Academic journal article The American Journal of Economics and Sociology

Henry George: An Unrecognized Contributor to American Social Theory

Academic journal article The American Journal of Economics and Sociology

Henry George: An Unrecognized Contributor to American Social Theory

Article excerpt

I

"Reconstructionist" Postmodernity

Deconstructionist postmodernism's critique of modern social theory contends that the formalism and discursiveness of modernity's methods force it to create totalitarian structures that degrade the subject.(1) These are the institutions of bourgeois civil society: religious secularism, individualism, the market economy, and the nuclear family. From a postmodern point of view, these institutions are the "media" which organize the content of the institutions of traditional society: Patriarchal family and religion, traditional authority structures, and natural economy (McLuhan, 1964:8). The modern media are "totalitarian" in an epistemological, if not formally political sense, because of how they organize their material, or content. That is, they organize it into a totality. Modern sociological praxis, by not recognizing the form-giving qualities of its institutions considered as media, accepted the external totalitarian structures as of the subject. Consequently, "modern" sociological praxis lost sight of the subject for, and of, which it is accountable.(2)

Post-modernism appears as a protest against this suppression of subjective expression. C. Wright Mills articulates this protest against the totalitarianism that the modernization of patriarchal, or traditional, institutions has become. His work is a strikingly reasoned response on behalf of the idiosyncratic, the chthonic, the feminine, the exclusion(3) of all of which "modernism" appears to need to achieve as "taken for granted," to initiate its project. That is, modernism can only go to work after silencing all dissenting voices and removing all anomalous presences. Ethnomethodology deserves some credit for formulating the insight that society requires that conventional rules of conduct are taken for granted as "natural" for everyday life to be possible. Weber only hinted that this must be so in his analysis of law and society.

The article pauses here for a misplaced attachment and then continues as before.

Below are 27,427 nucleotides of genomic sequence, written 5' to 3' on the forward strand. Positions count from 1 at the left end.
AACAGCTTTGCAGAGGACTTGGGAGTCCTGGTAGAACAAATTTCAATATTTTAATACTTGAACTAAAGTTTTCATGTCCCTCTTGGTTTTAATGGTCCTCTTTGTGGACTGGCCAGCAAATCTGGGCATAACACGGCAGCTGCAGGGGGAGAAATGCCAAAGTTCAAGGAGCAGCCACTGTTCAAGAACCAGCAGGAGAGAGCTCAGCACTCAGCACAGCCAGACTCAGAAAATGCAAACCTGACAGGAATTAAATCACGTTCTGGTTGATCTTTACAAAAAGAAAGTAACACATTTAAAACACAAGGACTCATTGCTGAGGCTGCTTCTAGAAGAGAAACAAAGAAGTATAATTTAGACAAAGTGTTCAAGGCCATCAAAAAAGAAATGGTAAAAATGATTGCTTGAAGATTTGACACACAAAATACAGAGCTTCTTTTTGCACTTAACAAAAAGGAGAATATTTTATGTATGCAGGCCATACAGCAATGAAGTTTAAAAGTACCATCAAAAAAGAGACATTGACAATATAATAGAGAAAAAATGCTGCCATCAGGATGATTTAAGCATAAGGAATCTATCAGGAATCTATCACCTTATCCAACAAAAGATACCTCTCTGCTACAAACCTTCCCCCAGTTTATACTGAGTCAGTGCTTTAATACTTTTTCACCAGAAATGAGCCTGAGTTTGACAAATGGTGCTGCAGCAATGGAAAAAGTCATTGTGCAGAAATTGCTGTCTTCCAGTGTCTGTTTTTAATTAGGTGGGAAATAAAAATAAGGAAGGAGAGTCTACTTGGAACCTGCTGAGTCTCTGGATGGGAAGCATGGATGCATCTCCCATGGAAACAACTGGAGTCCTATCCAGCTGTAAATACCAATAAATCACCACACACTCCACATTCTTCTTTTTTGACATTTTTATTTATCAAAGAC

Modern social theory has thus become a "closed canon." Closure of the canon, originally a Platonic-Christian concept, has come to stand not only for the exclusion of heterodox voices, but also, in postmodern terms, for the silencing of the subject. Consequently, not only the subjectivities expressed by heterodoxy, but also the open canon to which they were heterodox, has suffered diminishment. Modernity forgets that it has not achieved the orderly incorporation of the subject into its tidy system, but has obliterated a relationship by eliminating the subject. Post-modernism as I understand the concept, cannot abandon the canon for the subjective heterodoxy; but must reopen the canon to bring it back into relation to its "heresies."

The modern Anglo-American sociological tradition has produced such a "closed" canon. It has, by its closure, authorized an interpretation of its history that gives selected authors the status of rounding fathers, and makes selective interpretation of their corpa the unquestioned basis for further work, thereby making sociology a "cumulative" science. But the subject becomes lost in the clutter of the accumulated things we know about the subject, making it more subservient to instrumental reason. The consensus on the closure of the Weberian canon, for example, is celebrated by the ritual apologies for writing "another book on Weber" that preface recent efforts to reopen the Weberian canon.

Henry George has been relegated to the anomalous status of an idiosyncratic subject by the modern sociological canon. He has, judging by modern (i.e., present-day) introductory texts, been eliminated from the canon of founding fathers. Judging by the canonical history of the discipline, we will, likewise, find no mention of Henry George in the canonical history of sociology.

American sociology's neglect of Henry George betokens much more than ignorance of a colorful historical figure. It betokens the problem that American sociology has not finished assimilating its European founding fathers. …

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